Internships with local high schools and universities allow our partner ASRI to share their knowledge of safe, sustainable farming practices with the broader community. In return, these young interns bring fresh ideas and innovation to the program, keeping ASRI at the forefront of the Planetary Health movement through an influx of talent from all backgrounds.
As of February 1, 2017, we are temporarily suspending our sending of new volunteers to ASRI. This is due to recent changes in Indonesian immigration regulations and visa requirements. Though no new volunteers will be able to travel at this time, all volunteers who are currently at ASRI are able to stay for the duration of their trip, as planned. Short-term visits involving our supporters -- such as our Journey to Borneo in May -- will also proceed as planned.
Health In Harmony and ASRI staff are working with the Indonesian government to understand the new procedures and regulations. It is our priority to adhere to Indonesian law and ensure the safety and security of all who visit. The volunteer program is of immense mutual value for ASRI staff and for visitors, and we hope to reinstate the program in the near future. Though we are not currently processing applications for our volunteer program, we have a form where individuals can express interest and sign-up for updates. Once procedures have been clarified, we will contact you.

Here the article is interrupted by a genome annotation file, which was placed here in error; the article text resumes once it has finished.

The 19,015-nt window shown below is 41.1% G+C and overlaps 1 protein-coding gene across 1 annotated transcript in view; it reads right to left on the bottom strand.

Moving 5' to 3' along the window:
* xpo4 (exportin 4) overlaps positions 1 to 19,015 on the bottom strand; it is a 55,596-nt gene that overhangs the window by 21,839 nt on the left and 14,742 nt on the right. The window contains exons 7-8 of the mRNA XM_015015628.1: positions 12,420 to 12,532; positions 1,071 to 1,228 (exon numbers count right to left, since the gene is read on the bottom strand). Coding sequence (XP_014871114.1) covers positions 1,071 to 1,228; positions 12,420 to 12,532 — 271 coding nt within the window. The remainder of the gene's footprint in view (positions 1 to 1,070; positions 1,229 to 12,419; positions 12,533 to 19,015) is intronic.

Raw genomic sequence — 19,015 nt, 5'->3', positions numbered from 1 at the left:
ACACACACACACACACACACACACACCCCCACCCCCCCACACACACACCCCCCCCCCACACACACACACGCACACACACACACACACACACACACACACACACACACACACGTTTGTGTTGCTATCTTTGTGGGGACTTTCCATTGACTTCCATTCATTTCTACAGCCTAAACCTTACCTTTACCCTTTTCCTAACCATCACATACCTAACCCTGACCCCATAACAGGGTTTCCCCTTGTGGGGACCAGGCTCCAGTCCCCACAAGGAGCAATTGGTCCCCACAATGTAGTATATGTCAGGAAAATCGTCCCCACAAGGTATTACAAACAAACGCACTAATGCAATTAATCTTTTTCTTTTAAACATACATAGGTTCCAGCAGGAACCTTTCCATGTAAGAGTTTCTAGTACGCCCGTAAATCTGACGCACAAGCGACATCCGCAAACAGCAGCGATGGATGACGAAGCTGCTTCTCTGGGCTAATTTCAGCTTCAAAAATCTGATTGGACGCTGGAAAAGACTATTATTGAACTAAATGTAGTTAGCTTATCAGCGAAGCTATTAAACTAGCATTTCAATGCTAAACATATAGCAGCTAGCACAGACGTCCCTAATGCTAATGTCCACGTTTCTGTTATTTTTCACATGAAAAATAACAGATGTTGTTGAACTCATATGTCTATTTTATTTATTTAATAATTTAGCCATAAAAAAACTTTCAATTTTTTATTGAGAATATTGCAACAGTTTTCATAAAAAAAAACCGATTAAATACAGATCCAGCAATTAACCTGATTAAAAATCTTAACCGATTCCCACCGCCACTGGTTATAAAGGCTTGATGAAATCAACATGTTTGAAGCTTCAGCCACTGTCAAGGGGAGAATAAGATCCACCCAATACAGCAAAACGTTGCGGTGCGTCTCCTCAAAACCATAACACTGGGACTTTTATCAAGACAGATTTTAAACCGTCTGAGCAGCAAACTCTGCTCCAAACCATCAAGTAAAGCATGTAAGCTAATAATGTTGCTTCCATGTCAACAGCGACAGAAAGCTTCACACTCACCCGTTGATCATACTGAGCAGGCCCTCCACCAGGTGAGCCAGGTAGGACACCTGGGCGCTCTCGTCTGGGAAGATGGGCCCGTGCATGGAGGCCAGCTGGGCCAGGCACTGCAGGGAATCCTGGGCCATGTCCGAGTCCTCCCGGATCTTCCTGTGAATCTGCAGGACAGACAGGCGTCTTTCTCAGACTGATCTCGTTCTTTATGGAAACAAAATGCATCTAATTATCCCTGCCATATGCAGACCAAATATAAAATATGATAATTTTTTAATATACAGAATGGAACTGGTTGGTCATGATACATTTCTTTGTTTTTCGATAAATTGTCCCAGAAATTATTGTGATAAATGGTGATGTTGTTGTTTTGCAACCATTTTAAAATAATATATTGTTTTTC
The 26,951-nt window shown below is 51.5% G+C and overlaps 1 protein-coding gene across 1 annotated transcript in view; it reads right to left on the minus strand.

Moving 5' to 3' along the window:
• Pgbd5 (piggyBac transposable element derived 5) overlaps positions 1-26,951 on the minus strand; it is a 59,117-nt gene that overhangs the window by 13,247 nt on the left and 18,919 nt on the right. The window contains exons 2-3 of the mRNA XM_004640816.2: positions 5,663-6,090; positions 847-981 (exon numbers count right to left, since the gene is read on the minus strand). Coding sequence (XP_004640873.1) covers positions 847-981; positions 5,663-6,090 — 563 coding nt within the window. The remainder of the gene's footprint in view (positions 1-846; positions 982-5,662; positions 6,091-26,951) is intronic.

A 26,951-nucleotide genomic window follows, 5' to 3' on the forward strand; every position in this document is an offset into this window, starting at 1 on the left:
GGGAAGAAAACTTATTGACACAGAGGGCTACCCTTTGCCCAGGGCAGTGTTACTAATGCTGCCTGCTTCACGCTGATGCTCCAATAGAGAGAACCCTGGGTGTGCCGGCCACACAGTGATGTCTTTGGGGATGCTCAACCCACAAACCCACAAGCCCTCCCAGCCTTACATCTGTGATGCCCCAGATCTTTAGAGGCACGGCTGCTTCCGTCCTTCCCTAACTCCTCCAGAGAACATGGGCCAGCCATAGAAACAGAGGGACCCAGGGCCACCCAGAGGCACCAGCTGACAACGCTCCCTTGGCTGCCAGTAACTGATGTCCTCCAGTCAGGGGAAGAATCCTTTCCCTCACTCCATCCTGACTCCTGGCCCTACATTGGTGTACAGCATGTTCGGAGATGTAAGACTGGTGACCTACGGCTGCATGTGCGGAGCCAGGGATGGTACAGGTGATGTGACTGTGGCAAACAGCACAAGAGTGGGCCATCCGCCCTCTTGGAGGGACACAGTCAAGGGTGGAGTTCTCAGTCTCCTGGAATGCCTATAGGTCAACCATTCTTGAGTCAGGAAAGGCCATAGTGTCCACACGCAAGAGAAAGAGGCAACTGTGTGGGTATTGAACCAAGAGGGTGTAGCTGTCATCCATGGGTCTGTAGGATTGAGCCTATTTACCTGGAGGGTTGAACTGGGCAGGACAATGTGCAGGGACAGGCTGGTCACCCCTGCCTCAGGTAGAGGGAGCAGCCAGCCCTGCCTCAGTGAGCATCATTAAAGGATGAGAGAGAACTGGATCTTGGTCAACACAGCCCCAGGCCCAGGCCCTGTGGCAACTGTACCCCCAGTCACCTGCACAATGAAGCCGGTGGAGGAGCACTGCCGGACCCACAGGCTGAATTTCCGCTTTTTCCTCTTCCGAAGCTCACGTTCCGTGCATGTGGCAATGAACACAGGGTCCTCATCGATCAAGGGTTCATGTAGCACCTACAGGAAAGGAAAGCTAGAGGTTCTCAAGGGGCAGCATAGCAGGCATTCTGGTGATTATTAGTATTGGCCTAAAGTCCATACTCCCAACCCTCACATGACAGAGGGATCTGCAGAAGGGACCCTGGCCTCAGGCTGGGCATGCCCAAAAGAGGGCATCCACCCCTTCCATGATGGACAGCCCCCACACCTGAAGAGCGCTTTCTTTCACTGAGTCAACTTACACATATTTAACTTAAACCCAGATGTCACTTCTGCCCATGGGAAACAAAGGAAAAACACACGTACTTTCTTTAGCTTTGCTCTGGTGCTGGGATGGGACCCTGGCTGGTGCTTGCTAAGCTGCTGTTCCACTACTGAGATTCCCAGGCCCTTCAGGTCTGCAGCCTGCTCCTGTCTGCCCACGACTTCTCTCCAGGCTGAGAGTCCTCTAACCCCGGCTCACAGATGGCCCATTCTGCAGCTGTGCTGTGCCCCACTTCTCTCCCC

We are immensely grateful for all the students, doctors, conservation professionals, photographers and many others who have volunteered their time, contributed their skills, and advanced our mission over the years.
Please reach out at any time to Amy Krzyzek, International Partnerships Manager, or Trina Jones, Managing Director, with your questions.
Guest blog by Tea Chandra
What is the thing in the world that makes you most happy? To be in love? Maybe. To have lots of money? Yes, for many people. Well, I think a little differently…
Guest blog by David Woodbury
This is a story where I try to trace what left me squatting in a dark bathroom full of large spiders, in a house without electricity, on the edge of the rainforest, after an evening meal in a Dayak household (an ethnic group who are the native people of Borneo). **Note: I will star every time I consumed something questionable. Read More
Guest blog by Daniel Gavin
Just a month after receiving my undergraduate degree I took a once-in-a-lifetime opportunity to travel to the Borneo rain forest as a research assistant in Gunung Palung National Park. For over a year I helped run Cabang Panti field station, traveled its many kilometers of trails, and helped the core data collection that streamed in from our dedicated staff, about fruiting patterns, animal censuses, and the dynamics of the trees and seedlings. The astounding biodiversity spread across seven distinct landforms and forest types meant “discoveries”, at least to this neophyte, every day.
Guest blog by Latha Swamy
Climate change is the greatest threat to global health in the 21st century.
If you are on this page, you have probably heard or read this statement before. Most recently, the World Health Organization (WHO) released this call to action in the lead up to the UN Climate Negotiations (21st Conference of the Parties, or COP21) in Paris in early December.
See below for a piece from Reforestation Volunteer Adam Miller.